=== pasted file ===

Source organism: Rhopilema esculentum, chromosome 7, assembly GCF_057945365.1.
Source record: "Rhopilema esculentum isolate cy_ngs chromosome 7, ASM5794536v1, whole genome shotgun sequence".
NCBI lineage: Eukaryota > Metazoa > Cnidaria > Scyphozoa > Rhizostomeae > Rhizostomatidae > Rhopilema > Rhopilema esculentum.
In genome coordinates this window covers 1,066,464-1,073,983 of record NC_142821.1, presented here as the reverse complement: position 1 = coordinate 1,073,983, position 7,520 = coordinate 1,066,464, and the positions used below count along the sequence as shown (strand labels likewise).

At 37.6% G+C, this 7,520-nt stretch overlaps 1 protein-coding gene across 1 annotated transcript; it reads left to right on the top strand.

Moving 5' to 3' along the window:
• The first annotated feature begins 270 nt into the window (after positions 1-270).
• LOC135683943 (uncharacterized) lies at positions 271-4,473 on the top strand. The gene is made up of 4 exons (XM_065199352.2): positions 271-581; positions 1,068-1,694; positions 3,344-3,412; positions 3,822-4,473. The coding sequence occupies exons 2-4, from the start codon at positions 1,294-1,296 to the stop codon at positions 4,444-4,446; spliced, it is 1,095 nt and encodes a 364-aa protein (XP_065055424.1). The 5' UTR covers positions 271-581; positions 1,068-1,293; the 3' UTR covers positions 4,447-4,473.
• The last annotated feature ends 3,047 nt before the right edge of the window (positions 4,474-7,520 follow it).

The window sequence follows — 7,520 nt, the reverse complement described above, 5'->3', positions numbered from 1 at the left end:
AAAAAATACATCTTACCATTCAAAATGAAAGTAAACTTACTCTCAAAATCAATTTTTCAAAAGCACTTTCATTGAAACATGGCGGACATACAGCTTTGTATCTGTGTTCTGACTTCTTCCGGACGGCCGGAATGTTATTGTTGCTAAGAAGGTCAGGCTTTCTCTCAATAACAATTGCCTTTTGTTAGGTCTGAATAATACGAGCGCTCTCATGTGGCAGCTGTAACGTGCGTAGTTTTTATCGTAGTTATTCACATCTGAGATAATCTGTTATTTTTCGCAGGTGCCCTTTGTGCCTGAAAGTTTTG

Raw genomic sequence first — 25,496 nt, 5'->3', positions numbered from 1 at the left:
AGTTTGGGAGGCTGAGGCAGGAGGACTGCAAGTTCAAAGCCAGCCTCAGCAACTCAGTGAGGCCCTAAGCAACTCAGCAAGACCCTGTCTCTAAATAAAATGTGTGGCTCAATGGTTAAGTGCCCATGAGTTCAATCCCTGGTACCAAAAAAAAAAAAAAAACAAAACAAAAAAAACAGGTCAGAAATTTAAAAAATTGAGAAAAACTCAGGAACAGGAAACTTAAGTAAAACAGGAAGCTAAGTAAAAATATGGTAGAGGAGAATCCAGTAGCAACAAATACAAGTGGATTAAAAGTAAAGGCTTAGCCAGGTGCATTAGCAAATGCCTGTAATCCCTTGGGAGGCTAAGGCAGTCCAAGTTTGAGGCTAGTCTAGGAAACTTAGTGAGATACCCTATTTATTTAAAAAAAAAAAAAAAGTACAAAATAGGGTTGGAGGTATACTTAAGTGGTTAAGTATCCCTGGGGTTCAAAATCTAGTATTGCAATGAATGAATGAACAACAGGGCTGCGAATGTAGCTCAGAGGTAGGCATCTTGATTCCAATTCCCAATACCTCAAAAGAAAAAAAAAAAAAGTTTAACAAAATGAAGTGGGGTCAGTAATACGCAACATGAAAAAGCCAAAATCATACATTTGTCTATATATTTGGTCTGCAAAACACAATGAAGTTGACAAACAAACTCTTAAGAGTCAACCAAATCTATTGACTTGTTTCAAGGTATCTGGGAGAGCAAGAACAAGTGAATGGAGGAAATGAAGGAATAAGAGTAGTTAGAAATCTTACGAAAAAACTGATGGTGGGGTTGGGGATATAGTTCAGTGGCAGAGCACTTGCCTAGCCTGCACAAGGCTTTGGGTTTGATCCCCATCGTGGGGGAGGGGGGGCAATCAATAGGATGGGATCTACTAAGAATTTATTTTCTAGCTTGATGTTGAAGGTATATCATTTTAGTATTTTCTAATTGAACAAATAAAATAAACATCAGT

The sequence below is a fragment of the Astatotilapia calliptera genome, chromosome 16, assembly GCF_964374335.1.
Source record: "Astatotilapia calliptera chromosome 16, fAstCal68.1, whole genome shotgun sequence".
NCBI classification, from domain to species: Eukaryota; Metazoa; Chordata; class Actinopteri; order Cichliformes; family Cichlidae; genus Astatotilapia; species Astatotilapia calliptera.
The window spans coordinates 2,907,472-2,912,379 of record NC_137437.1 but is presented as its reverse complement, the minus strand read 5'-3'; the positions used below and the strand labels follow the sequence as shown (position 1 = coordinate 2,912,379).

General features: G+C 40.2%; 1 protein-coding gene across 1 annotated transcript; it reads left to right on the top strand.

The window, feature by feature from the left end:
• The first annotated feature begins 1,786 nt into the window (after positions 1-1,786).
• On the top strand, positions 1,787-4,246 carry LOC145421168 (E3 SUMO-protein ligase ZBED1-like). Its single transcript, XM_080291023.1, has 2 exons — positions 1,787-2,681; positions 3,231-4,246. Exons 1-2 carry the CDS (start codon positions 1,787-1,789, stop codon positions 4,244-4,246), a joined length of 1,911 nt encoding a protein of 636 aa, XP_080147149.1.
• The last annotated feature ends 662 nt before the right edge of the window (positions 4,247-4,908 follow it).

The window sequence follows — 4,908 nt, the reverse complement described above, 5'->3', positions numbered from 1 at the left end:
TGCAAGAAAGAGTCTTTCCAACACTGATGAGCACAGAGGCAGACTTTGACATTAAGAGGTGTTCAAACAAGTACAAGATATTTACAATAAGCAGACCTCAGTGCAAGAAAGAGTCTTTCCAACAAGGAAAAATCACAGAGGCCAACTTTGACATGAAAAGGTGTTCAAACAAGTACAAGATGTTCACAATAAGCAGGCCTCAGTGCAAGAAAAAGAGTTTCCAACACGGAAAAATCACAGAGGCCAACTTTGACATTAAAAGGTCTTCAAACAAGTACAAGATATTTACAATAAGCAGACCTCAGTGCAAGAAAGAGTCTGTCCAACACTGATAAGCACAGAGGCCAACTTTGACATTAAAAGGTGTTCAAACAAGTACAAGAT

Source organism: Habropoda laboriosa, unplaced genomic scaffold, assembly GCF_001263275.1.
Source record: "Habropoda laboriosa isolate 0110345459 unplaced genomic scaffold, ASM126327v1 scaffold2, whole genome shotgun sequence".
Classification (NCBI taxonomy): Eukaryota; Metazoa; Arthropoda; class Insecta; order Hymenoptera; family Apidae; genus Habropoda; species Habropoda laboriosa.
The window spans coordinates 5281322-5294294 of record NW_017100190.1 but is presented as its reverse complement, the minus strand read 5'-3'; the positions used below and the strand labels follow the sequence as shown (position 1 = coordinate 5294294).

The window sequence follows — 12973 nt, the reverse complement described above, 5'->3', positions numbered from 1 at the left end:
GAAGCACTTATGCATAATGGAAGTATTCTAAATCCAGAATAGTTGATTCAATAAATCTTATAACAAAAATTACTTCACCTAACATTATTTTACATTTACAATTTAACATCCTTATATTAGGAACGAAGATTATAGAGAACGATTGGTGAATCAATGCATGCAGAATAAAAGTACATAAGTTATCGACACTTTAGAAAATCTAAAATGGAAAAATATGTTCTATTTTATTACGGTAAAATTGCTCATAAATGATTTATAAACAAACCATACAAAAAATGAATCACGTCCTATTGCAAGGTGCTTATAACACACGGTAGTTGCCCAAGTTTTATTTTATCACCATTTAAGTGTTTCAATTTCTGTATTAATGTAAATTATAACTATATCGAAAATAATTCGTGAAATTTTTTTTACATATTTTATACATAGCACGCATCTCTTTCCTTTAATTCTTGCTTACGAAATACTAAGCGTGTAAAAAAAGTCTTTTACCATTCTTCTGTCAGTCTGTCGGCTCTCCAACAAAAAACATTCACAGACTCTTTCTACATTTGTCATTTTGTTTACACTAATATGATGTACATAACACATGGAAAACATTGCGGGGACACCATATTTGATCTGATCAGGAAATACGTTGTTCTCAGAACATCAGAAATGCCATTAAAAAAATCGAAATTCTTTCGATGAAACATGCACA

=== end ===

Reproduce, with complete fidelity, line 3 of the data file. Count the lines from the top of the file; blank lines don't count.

NCBI lineage: Eukaryota > Metazoa > Cnidaria > Scyphozoa > Rhizostomeae > Rhizostomatidae > Rhopilema > Rhopilema esculentum.